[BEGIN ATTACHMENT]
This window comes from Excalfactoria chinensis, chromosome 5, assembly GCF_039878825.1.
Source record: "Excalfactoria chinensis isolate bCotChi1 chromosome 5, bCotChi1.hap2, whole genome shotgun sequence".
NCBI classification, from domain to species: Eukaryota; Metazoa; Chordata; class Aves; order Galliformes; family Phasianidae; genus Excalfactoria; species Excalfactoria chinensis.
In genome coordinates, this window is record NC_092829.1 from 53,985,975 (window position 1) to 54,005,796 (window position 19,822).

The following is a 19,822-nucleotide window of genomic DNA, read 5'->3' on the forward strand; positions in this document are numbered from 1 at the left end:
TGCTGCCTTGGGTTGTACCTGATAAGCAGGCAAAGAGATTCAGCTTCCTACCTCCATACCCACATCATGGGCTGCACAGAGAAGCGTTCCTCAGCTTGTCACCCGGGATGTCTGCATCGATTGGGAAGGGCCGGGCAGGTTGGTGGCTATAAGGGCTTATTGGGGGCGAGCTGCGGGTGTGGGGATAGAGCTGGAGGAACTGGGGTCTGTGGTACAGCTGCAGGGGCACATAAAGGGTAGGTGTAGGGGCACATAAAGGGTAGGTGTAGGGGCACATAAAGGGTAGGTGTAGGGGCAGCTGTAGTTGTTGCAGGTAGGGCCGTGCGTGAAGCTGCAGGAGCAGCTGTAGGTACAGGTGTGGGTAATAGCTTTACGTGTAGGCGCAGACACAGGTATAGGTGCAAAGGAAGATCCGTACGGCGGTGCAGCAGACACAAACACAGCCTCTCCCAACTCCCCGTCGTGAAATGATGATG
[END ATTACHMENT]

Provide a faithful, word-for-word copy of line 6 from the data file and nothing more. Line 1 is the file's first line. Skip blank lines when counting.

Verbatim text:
TGCTGCCTTGGGTTGTACCTGATAAGCAGGCAAAGAGATTCAGCTTCCTACCTCCATACCCACATCATGGGCTGCACAGAGAAGCGTTCCTCAGCTTGTCACCCGGGATGTCTGCATCGATTGGGAAGGGCCGGGCAGGTTGGTGGCTATAAGGGCTTATTGGGGGCGAGCTGCGGGTGTGGGGATAGAGCTGGAGGAACTGGGGTCTGTGGTACAGCTGCAGGGGCACATAAAGGGTAGGTGTAGGGGCACATAAAGGGTAGGTGTAGGGGCACATAAAGGGTAGGTGTAGGGGCAGCTGTAGTTGTTGCAGGTAGGGCCGTGCGTGAAGCTGCAGGAGCAGCTGTAGGTACAGGTGTGGGTAATAGCTTTACGTGTAGGCGCAGACACAGGTATAGGTGCAAAGGAAGATCCGTACGGCGGTGCAGCAGACACAAACACAGCCTCTCCCAACTCCCCGTCGTGAAATGATGATG